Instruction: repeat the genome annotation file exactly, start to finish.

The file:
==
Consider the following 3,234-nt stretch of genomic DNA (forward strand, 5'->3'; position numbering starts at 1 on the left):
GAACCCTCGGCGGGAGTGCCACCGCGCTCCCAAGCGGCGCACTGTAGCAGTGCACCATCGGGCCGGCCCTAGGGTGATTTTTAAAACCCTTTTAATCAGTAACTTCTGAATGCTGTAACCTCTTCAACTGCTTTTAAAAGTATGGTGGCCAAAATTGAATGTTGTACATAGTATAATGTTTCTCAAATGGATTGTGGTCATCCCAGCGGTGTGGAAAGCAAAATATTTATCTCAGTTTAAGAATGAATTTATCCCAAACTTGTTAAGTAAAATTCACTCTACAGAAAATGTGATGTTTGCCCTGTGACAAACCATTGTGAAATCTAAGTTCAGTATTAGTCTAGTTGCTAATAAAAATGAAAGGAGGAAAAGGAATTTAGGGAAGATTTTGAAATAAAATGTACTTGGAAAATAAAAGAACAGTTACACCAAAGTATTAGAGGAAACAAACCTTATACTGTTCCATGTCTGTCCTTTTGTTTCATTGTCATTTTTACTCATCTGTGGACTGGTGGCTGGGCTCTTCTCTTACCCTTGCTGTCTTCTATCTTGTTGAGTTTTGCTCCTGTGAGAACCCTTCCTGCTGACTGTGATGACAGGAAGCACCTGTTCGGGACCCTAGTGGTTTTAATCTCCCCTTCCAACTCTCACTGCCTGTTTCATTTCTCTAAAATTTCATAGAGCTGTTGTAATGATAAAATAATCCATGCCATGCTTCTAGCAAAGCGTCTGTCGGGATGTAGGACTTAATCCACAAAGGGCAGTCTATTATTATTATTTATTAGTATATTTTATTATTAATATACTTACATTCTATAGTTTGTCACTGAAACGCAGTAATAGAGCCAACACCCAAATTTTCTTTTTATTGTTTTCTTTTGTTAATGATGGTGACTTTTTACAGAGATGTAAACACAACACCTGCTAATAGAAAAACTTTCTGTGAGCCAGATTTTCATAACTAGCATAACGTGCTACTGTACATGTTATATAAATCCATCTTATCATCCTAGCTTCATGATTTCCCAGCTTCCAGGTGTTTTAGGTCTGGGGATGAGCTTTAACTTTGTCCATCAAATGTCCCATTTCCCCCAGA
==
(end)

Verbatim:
Consider the following 3,234-nt stretch of genomic DNA (forward strand, 5'->3'; position numbering starts at 1 on the left):
GAACCCTCGGCGGGAGTGCCACCGCGCTCCCAAGCGGCGCACTGTAGCAGTGCACCATCGGGCCGGCCCTAGGGTGATTTTTAAAACCCTTTTAATCAGTAACTTCTGAATGCTGTAACCTCTTCAACTGCTTTTAAAAGTATGGTGGCCAAAATTGAATGTTGTACATAGTATAATGTTTCTCAAATGGATTGTGGTCATCCCAGCGGTGTGGAAAGCAAAATATTTATCTCAGTTTAAGAATGAATTTATCCCAAACTTGTTAAGTAAAATTCACTCTACAGAAAATGTGATGTTTGCCCTGTGACAAACCATTGTGAAATCTAAGTTCAGTATTAGTCTAGTTGCTAATAAAAATGAAAGGAGGAAAAGGAATTTAGGGAAGATTTTGAAATAAAATGTACTTGGAAAATAAAAGAACAGTTACACCAAAGTATTAGAGGAAACAAACCTTATACTGTTCCATGTCTGTCCTTTTGTTTCATTGTCATTTTTACTCATCTGTGGACTGGTGGCTGGGCTCTTCTCTTACCCTTGCTGTCTTCTATCTTGTTGAGTTTTGCTCCTGTGAGAACCCTTCCTGCTGACTGTGATGACAGGAAGCACCTGTTCGGGACCCTAGTGGTTTTAATCTCCCCTTCCAACTCTCACTGCCTGTTTCATTTCTCTAAAATTTCATAGAGCTGTTGTAATGATAAAATAATCCATGCCATGCTTCTAGCAAAGCGTCTGTCGGGATGTAGGACTTAATCCACAAAGGGCAGTCTATTATTATTATTTATTAGTATATTTTATTATTAATATACTTACATTCTATAGTTTGTCACTGAAACGCAGTAATAGAGCCAACACCCAAATTTTCTTTTTATTGTTTTCTTTTGTTAATGATGGTGACTTTTTACAGAGATGTAAACACAACACCTGCTAATAGAAAAACTTTCTGTGAGCCAGATTTTCATAACTAGCATAACGTGCTACTGTACATGTTATATAAATCCATCTTATCATCCTAGCTTCATGATTTCCCAGCTTCCAGGTGTTTTAGGTCTGGGGATGAGCTTTAACTTTGTCCATCAAATGTCCCATTTCCCCCAGA